Single-subject designs are ideally suited to evaluate educational outcomes for any student, including those with autism. The characteristics of single-subject designs that make them ideal include their adaptability to each child’s baseline level of performance, their flexibility to work with almost any dependent variable, and their ability to determine functional variables with some certainty. Single-subject designs in applied settings evolved in the mid-1960s as a way of showing experimental control with individuals in a variety of settings, from a psychiatric hospital to university-based clinics and regular classrooms. With the publication of the Journal of Applied Behavior Analysis in 1968, single-subject designs had a showcase for demonstrating their power to go beyond statistical correlations to showing actual cause and effect with interventions and clinical treatments. This presentation I will demonstrate and discuss the application of reversal, multiple-baseline, multi-element, and changing criterion designs for a variety of independent and dependent variables with children with autism.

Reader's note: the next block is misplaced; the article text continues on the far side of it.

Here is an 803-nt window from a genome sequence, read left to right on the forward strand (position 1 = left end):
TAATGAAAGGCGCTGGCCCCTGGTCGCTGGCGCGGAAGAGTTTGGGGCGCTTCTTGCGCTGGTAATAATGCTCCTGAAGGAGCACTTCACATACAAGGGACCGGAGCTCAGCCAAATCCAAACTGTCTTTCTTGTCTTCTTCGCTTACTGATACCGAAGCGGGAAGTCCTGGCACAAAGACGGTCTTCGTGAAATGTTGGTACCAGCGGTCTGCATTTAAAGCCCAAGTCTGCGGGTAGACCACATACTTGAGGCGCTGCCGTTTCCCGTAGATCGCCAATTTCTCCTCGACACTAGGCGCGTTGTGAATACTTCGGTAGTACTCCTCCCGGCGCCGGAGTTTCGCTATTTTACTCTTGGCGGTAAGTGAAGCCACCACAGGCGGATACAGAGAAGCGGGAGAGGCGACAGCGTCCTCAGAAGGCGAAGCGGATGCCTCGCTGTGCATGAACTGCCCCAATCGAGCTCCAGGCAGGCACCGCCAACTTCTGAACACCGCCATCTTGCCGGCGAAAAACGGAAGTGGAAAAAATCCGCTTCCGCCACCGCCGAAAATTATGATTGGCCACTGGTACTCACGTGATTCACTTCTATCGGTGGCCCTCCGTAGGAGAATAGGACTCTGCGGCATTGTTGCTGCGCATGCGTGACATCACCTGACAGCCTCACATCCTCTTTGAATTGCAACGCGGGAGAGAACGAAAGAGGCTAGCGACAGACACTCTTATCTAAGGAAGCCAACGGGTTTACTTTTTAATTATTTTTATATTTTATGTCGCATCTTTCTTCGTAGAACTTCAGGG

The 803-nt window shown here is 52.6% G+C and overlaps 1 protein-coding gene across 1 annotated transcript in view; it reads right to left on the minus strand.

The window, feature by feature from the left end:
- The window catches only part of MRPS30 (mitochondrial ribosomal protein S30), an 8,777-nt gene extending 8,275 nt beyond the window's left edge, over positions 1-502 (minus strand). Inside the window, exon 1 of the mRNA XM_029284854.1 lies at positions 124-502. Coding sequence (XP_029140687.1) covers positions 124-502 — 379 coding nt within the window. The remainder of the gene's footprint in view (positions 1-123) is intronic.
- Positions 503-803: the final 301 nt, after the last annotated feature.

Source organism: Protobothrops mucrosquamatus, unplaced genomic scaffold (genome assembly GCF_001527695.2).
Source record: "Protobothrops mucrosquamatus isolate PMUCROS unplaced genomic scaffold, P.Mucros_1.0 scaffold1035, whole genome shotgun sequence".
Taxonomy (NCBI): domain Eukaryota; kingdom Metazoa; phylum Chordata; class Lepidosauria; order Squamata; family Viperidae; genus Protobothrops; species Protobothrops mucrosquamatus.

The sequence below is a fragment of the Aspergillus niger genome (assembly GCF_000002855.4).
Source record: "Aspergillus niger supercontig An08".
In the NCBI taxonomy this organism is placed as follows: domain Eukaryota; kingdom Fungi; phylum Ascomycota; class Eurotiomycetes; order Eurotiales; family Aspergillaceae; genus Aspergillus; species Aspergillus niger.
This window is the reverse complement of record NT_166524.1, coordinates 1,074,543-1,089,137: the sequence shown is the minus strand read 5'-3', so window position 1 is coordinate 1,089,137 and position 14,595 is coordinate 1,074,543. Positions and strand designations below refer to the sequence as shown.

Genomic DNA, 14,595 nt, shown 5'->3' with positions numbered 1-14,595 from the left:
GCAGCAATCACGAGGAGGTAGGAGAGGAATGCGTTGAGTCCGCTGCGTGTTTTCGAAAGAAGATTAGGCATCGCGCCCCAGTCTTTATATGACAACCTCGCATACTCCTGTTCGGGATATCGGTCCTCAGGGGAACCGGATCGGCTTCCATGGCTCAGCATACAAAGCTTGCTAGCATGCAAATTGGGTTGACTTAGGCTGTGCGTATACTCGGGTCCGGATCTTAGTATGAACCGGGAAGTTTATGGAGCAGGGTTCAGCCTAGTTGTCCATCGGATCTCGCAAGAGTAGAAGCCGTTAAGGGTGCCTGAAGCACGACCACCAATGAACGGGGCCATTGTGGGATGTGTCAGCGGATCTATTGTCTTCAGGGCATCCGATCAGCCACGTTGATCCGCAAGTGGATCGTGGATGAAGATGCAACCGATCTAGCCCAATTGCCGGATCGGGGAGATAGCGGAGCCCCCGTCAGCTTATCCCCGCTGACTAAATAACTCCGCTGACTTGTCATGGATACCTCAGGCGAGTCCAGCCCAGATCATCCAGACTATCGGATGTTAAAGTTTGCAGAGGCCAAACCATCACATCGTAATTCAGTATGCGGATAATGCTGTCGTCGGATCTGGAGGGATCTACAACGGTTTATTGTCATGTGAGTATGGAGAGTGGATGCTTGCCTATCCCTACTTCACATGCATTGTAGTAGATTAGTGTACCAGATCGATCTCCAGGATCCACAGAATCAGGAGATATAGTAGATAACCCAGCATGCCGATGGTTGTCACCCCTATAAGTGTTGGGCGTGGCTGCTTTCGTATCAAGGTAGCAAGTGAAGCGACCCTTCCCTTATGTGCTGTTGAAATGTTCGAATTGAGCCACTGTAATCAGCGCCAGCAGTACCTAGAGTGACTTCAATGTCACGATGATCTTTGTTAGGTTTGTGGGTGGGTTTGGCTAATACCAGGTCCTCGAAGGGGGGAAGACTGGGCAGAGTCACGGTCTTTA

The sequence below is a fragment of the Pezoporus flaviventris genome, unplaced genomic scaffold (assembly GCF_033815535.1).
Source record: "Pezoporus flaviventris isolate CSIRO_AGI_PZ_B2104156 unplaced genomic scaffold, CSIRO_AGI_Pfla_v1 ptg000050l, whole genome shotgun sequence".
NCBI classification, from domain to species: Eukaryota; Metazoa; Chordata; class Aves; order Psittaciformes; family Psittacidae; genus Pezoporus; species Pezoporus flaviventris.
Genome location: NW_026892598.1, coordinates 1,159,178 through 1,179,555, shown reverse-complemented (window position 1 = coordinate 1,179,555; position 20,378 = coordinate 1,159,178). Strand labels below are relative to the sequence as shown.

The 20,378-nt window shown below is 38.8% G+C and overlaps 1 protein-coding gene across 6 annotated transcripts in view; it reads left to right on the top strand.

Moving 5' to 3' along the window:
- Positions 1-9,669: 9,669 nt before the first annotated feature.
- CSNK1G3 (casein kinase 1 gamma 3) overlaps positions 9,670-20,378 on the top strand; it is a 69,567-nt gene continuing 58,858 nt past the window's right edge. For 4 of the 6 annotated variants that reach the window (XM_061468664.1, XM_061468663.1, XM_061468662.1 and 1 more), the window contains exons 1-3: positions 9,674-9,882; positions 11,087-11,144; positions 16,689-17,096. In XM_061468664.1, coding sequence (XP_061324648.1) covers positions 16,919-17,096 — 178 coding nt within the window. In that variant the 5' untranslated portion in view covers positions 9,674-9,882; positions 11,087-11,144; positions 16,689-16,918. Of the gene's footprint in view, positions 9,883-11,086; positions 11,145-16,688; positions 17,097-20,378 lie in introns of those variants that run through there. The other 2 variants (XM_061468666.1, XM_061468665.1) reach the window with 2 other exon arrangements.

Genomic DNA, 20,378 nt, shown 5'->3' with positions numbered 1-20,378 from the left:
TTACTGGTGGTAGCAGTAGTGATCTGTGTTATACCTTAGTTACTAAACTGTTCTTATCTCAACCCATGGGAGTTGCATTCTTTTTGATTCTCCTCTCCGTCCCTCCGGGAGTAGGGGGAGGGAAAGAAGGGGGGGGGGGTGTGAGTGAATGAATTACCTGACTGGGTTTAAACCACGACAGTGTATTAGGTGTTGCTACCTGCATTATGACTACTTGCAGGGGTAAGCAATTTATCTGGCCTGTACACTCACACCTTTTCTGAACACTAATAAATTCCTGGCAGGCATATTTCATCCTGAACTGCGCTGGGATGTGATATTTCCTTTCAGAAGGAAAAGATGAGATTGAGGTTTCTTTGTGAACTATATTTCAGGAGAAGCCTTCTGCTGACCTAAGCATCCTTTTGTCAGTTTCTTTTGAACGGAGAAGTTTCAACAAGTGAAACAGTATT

July 31 – August 3, 2017
The Penn Stater Conference Center Hotel
State College, Pennsylvania